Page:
Tyler Bailey

This is a great question, Tyler. To help us provided you with the most thorough answer, I consulted with the fullsize GM experts at Offroad Design, Offroad Design makes a host of upgrades for GM wheelers, and the Watson family has piloted their fullsize trucks everywhere from Baja to the Hammers to multiple Ultimate Adventures. Here’s what they had to say.

“There are lots of 1⁄2-ton trucks, Blazers, and Suburbans with 1-ton axles, and in general they hold up OK. The 3⁄4-ton and 1-ton frames have thicker material and are stronger, but they’re not perfect either. There are a few weak spots on all the frames that are a problem no matter what axles you’re running. The steering gearbox area is number one, as they all crack there. Another area to watch is the engine crossmember. They often crack too. And last but not least, the rear upper shock mounts tend to crack the frame eventually as well.

“With those areas fixed, we find that over time and with a lot of flexing cycles, the sheetmetal of the cab will start to fatigue and crack before the frame becomes a problem. Ideally you should look at a rollcage, extra crossmembers, and possibly some frame boxing to keep the frame totally rigid, but don’t be afraid to build the truck and use it. You can always just add the extra strength as you can and as you need it.

“There is a lot of fun to be had with what you have. I do recommend spending some time checking your truck over between trips just to catch small problems before they become big problems, but that’s standard procedure for anything you use off-road.”

5.0 for More Go
I have a ’93 Ford Ranger extended cab 4x4 with the 4.0L and five-speed transmission. It has an 8-inch suspension lift with a 3-inch body lift. I would like to swap in a 302ci but am having trouble finding the right adapters to bolt the engine to the transmission. I am not exactly sure about the whole process. Any info would be greatly appreciated.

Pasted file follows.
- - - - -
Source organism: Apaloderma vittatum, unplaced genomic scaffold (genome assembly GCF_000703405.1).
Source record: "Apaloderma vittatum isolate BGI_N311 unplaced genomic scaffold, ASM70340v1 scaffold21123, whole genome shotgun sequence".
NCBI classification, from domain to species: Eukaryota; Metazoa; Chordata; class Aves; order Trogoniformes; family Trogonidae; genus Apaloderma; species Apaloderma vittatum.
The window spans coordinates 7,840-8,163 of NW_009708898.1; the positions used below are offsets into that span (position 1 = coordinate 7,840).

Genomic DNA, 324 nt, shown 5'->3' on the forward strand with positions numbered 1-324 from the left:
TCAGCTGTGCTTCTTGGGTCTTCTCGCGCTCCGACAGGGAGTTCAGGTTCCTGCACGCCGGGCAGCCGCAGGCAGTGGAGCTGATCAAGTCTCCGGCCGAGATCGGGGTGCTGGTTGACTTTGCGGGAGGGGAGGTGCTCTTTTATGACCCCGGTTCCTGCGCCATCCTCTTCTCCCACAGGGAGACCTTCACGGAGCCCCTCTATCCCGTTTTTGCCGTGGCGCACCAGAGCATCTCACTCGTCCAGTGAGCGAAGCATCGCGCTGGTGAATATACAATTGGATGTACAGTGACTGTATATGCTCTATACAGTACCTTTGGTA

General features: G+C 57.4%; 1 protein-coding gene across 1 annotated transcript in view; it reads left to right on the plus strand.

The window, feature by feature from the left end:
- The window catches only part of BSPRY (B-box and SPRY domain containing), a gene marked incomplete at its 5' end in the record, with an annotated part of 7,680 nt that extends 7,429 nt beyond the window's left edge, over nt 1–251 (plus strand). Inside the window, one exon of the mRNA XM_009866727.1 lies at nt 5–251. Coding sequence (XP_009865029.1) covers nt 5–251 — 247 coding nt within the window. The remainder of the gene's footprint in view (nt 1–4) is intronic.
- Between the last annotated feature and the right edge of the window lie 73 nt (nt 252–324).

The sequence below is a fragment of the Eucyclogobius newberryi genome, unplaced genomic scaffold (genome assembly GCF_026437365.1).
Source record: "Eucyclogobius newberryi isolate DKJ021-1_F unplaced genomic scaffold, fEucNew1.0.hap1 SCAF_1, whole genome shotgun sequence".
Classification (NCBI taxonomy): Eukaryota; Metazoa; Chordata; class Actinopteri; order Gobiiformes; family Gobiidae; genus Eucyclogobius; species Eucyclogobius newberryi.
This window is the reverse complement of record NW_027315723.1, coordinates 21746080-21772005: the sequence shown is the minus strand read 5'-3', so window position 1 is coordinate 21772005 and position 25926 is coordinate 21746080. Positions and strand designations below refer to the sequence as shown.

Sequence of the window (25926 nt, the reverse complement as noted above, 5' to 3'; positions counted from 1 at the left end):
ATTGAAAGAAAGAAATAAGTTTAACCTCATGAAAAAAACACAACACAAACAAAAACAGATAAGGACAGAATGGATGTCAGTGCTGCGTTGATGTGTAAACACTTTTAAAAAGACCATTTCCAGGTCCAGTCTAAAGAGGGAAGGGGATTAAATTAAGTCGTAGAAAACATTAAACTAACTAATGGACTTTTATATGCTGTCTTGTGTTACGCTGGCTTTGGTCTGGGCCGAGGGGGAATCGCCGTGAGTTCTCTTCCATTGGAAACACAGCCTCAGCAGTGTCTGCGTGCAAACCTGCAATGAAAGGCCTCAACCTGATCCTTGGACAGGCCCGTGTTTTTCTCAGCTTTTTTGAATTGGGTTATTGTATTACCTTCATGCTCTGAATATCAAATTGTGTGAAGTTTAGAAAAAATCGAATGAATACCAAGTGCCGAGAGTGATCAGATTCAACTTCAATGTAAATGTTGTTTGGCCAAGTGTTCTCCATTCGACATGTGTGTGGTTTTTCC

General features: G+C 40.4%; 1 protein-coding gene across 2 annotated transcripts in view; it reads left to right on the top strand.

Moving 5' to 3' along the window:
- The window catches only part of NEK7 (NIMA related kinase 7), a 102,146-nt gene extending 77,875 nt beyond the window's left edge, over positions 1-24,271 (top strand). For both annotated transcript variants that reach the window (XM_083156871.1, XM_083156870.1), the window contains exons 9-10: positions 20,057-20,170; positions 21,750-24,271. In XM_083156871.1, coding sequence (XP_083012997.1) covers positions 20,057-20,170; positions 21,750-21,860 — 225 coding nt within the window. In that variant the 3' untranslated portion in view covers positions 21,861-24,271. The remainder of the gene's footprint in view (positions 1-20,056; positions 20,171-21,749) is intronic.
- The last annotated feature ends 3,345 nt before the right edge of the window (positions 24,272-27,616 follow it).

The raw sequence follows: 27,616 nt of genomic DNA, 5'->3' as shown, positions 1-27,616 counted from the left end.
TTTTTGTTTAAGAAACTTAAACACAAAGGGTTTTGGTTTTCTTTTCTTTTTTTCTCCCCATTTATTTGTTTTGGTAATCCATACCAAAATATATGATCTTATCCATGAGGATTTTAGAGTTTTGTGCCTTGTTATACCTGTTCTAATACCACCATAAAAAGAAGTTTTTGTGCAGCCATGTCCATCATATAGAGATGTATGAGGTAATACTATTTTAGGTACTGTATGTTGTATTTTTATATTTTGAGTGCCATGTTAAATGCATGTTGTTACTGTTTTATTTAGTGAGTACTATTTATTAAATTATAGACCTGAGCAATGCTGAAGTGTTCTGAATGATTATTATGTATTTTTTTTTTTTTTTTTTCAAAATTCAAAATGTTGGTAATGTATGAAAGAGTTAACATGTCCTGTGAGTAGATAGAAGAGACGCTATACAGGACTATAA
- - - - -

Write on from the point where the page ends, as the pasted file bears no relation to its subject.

Dustin Silverman

You’re in luck, as the 302ci engine is a very popular swap among Ranger and Bronco II enthusiasts. While the complete conversion is pretty involved, there are a few aftermarket companies that can help you out. The transmission adapter you’re looking for is PN 712541from Advance Adapters, Advance Adapters can also provide you with the engine mounts and other miscellaneous adapters that you’ll need for the project.

Remember that wiring, cooling, intake and exhaust routing, and your suspension will all need to be addressed when you squeeze in the V-8. Depending on whether or not your truck will see the street post-conversion, you will need to check your state’s emissions codes to make certain that your swap is legal and up to code.

On the Clock
In the July ’11 issue the feature “Chevy Function” has a caption that says the truck owner clocked the transfer case to adjust for the angle of the front driveshaft. What does this mean? I have a ’91 Chevy 4x4 1⁄2-ton, and I am planning on doing a solid-axle swap just as the guy in the article did. I got a lot of info from that article and will use it as I do my build. What does it mean to clock a transfer case? Will I need to do it to mine? Any help will be greatly appreciated.
Dallas Myrick